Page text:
When the brain perceives a threat, it triggers a response in the nervous system, preparing the body to either fight (as in face the threat head on) or flight (as in run away as fast you can!). A number of neurotransmitters are then released, muscles engage, heart pumps faster, breath quickens and we feel the physical experience of stress. This can be useful, we definitely need the extra adrenaline if we are to out run the lion! Where it stops being useful and moves in to harmful however is when the stress gets stuck.

The activation of the nervous system in response to threat helps us to survive and manage the stressors that we need to overcome in everyday life, yet we are not meant to withstand extended periods of stress. The body needs time to rest and recover. For many of us however, we have seen an increase in daily stressors combined with a reduction in opportunities for recovery and this is proving detrimental to both our physical and emotional health. The physical complications of prolonged stress are well documented and increasingly accepted - we know that heart disease for example is strongly connected to stress. The emotional complications however are perhaps less reported, but are equally detrimental to health. Burnout and depression are the emotional symptoms of prolonged stress with insufficient rest and recovery time.

We know that avoidance of stress is not only near impossible, but also counter productive. Unfortunately avoidance of our stressors does not make them go away, and some stressors are exceedingly difficult to distract from. Moving in to action however, can help to keep stress at a manageable level. Dealing with our stressors is one significant way to reduce the possibility of burnout, but perhaps more important is to complete the cycle. In times where stressors seem to be continuous, it is imperative that we not only face the stress but also recognise and recover from the experience of stress. When stress gets stuck, that can lead to burnout.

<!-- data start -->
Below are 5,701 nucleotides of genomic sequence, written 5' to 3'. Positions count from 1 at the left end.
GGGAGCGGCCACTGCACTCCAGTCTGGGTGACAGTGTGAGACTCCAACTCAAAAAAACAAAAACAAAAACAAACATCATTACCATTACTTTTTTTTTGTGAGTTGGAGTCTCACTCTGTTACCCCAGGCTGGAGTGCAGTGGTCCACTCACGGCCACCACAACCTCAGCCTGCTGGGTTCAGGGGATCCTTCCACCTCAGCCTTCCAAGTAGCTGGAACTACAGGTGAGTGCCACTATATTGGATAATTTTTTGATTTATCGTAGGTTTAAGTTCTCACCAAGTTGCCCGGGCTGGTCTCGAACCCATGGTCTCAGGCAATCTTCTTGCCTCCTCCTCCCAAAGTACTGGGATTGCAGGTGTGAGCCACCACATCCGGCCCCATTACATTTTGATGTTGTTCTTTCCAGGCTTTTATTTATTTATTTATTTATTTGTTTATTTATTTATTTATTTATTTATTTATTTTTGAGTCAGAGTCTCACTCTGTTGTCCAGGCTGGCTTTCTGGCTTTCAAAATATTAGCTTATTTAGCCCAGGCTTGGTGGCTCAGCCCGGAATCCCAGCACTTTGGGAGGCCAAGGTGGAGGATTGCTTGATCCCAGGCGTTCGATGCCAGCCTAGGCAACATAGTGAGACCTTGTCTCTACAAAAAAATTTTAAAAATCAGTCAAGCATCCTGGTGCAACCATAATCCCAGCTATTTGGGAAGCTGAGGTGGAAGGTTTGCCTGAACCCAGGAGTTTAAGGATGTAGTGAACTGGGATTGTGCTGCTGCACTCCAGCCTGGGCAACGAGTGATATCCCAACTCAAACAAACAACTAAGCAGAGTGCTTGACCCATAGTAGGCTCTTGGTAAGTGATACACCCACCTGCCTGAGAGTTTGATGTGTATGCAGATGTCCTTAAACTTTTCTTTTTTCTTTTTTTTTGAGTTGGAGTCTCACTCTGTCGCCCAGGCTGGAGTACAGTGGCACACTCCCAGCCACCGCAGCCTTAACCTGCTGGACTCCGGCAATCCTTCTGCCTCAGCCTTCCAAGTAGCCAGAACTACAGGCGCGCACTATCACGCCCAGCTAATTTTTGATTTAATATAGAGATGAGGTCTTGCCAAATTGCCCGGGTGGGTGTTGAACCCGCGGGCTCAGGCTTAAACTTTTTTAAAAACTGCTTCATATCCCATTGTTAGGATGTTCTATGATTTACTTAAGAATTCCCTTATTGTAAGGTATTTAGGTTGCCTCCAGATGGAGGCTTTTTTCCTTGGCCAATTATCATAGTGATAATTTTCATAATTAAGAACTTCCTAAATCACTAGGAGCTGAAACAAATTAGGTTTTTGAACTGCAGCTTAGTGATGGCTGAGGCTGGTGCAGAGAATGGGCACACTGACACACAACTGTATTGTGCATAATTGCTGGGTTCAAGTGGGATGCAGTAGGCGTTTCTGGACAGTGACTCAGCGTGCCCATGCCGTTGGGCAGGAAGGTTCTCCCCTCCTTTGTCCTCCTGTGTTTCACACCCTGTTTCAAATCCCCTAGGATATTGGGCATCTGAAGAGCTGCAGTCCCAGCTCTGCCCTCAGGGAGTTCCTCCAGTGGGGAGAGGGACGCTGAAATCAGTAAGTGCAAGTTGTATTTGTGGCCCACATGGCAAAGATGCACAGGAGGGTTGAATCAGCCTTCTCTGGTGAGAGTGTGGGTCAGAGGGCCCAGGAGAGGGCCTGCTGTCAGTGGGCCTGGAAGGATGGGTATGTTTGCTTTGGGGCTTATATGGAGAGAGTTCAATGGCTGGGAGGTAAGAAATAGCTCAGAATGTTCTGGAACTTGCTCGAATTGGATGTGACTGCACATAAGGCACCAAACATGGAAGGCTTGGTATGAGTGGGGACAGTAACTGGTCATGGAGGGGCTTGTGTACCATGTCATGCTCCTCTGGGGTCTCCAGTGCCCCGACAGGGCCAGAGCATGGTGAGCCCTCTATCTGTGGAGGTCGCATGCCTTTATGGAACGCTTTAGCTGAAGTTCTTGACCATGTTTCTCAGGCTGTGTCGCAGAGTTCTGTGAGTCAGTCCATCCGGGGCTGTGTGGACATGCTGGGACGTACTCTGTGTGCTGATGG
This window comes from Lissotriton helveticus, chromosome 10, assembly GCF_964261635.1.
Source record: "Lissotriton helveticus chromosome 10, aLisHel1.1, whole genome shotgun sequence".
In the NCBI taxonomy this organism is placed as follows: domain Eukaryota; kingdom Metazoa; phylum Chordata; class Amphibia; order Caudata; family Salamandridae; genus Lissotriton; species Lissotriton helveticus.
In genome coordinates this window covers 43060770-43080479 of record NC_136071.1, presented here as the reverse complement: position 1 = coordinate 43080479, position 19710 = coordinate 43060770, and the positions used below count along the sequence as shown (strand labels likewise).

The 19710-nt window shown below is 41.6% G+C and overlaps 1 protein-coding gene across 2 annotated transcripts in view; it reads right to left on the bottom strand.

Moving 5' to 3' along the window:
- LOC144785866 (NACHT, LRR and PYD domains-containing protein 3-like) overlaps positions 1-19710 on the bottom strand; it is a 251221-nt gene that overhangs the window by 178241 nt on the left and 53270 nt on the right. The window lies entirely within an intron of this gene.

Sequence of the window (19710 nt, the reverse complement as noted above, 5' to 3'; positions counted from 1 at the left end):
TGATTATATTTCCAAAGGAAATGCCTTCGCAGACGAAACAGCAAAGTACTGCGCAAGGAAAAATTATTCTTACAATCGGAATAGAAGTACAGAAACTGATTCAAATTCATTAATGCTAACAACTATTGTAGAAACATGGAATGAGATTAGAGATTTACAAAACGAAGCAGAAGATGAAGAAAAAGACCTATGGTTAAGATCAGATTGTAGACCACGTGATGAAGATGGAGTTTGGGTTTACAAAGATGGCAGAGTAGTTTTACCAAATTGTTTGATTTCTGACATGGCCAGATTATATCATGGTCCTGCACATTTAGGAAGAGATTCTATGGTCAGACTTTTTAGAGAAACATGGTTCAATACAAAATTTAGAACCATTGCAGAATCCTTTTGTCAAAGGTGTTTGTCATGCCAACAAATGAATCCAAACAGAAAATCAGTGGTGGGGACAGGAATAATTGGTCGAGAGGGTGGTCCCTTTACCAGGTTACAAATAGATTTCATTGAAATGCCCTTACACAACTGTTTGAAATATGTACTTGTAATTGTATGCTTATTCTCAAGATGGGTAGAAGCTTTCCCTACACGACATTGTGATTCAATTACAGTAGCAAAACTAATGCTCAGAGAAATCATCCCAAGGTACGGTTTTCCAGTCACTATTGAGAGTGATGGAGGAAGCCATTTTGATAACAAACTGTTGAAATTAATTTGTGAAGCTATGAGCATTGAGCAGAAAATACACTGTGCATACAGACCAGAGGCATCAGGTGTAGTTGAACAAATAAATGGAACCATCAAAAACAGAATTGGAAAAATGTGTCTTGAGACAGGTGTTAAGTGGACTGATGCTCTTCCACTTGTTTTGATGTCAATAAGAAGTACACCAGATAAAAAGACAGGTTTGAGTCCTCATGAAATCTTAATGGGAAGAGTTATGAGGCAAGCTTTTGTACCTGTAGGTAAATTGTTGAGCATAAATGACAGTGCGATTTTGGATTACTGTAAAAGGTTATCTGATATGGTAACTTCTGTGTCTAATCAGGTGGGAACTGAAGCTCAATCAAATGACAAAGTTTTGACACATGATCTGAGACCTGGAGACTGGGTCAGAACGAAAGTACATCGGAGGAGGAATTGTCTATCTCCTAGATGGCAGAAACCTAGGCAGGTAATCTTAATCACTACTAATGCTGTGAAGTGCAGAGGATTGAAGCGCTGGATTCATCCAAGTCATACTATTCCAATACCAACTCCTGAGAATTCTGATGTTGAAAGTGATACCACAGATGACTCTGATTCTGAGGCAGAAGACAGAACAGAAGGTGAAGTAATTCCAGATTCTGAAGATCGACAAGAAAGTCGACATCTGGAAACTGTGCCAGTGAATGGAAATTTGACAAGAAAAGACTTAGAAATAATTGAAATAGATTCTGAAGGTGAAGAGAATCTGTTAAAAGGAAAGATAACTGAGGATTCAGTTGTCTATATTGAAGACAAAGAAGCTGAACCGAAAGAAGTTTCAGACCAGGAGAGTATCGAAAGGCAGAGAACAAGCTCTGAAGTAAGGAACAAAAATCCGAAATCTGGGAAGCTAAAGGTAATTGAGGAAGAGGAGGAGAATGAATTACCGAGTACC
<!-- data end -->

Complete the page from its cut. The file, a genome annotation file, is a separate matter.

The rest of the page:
How to complete the cycle

1. Physical Exercise/Activity - exercise is a natural mood enhancer and helps to release the stress held in the body. The type of activity you choose must be one that you enjoy. Don’t force yourself to start running if its not for you, a gentle stroll around the block can be just as beneficial to your well-being. Singing, painting, dancing and jumping also work!

2. Mindful Breathing - a few moments of focused breathing sends a clear message to the nervous system of safety and triggers the relaxation response.

3. Social Connection - humans thrive better together, meaningful connections with others improves emotional and physical health. This is more important than ever, if you are spending more time alone, or are distanced from the people you live with - try and find ways to connect for at least a few minutes each day.

4. Affection - physical touch, hugs and kissing are a great way to reassure the body in to a feeling of safety. This can come from your partner, your children, a friend or a pet.

5. Manage your frustrations - try planning and problem solving for the stressors you can manage, and reappraisal for those you can’t. A problem can seems less daunting when its broken down in to manageable tasks and tackled methodically. Some things are beyond our control however, for those, we can try to practice acceptance and positive reappraisal. This does not mean we gloss over the stressor and ignore how it makes us feel, but taking the information and making it meaningful.

6. Self-Care - active rest is probably the best defence against burnout, it is important to give time for yourself to rest and recover. This may mean putting up boundaries and saying no sometimes, it’s not selfish - it’s necessary.

7. Add Meaning - feeling as though you are working towards something of value, and a sense of accomplishment will help counter balance exhaustion and frustration. This may be working towards career goals, supporting the community, learning a new skill or helping a friend for example.

8. Talk to Someone - if you’re struggling with any of the issues raised in the article and completing the cycle seems difficult to achieve, then it can really help to talk to a trained professional.